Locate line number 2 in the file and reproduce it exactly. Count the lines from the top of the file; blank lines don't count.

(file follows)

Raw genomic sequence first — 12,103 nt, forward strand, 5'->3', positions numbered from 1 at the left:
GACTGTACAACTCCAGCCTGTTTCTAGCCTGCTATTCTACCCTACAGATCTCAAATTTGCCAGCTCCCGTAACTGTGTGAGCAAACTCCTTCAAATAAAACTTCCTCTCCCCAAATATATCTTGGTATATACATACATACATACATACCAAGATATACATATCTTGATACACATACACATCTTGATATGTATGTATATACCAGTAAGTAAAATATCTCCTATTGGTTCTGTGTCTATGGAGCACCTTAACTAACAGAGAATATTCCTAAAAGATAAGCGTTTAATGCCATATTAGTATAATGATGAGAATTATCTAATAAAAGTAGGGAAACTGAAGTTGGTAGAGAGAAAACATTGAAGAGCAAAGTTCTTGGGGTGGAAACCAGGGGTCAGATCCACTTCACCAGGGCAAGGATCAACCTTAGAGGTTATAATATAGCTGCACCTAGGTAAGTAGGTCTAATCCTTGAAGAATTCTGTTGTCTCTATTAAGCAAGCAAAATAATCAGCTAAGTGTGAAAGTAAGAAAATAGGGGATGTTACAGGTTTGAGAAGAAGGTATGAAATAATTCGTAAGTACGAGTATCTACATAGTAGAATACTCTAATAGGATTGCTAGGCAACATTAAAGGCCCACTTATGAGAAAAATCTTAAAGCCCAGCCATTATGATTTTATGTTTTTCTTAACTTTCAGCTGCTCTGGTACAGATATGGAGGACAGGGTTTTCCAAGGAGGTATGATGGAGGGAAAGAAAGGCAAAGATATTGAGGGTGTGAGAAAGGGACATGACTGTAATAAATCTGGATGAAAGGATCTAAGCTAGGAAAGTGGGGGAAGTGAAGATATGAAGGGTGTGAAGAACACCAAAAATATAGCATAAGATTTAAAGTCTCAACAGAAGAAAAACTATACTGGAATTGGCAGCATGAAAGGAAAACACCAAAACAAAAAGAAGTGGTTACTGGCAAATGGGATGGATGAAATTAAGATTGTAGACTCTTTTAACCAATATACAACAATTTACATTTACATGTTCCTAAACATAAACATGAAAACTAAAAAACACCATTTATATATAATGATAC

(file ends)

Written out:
GACTGTACAACTCCAGCCTGTTTCTAGCCTGCTATTCTACCCTACAGATCTCAAATTTGCCAGCTCCCGTAACTGTGTGAGCAAACTCCTTCAAATAAAACTTCCTCTCCCCAAATATATCTTGGTATATACATACATACATACATACCAAGATATACATATCTTGATACACATACACATCTTGATATGTATGTATATACCAGTAAGTAAAATATCTCCTATTGGTTCTGTGTCTATGGAGCACCTTAACTAACAGAGAATATTCCTAAAAGATAAGCGTTTAATGCCATATTAGTATAATGATGAGAATTATCTAATAAAAGTAGGGAAACTGAAGTTGGTAGAGAGAAAACATTGAAGAGCAAAGTTCTTGGGGTGGAAACCAGGGGTCAGATCCACTTCACCAGGGCAAGGATCAACCTTAGAGGTTATAATATAGCTGCACCTAGGTAAGTAGGTCTAATCCTTGAAGAATTCTGTTGTCTCTATTAAGCAAGCAAAATAATCAGCTAAGTGTGAAAGTAAGAAAATAGGGGATGTTACAGGTTTGAGAAGAAGGTATGAAATAATTCGTAAGTACGAGTATCTACATAGTAGAATACTCTAATAGGATTGCTAGGCAACATTAAAGGCCCACTTATGAGAAAAATCTTAAAGCCCAGCCATTATGATTTTATGTTTTTCTTAACTTTCAGCTGCTCTGGTACAGATATGGAGGACAGGGTTTTCCAAGGAGGTATGATGGAGGGAAAGAAAGGCAAAGATATTGAGGGTGTGAGAAAGGGACATGACTGTAATAAATCTGGATGAAAGGATCTAAGCTAGGAAAGTGGGGGAAGTGAAGATATGAAGGGTGTGAAGAACACCAAAAATATAGCATAAGATTTAAAGTCTCAACAGAAGAAAAACTATACTGGAATTGGCAGCATGAAAGGAAAACACCAAAACAAAAAGAAGTGGTTACTGGCAAATGGGATGGATGAAATTAAGATTGTAGACTCTTTTAACCAATATACAACAATTTACATTTACATGTTCCTAAACATAAACATGAAAACTAAAAAACACCATTTATATATAATGATAC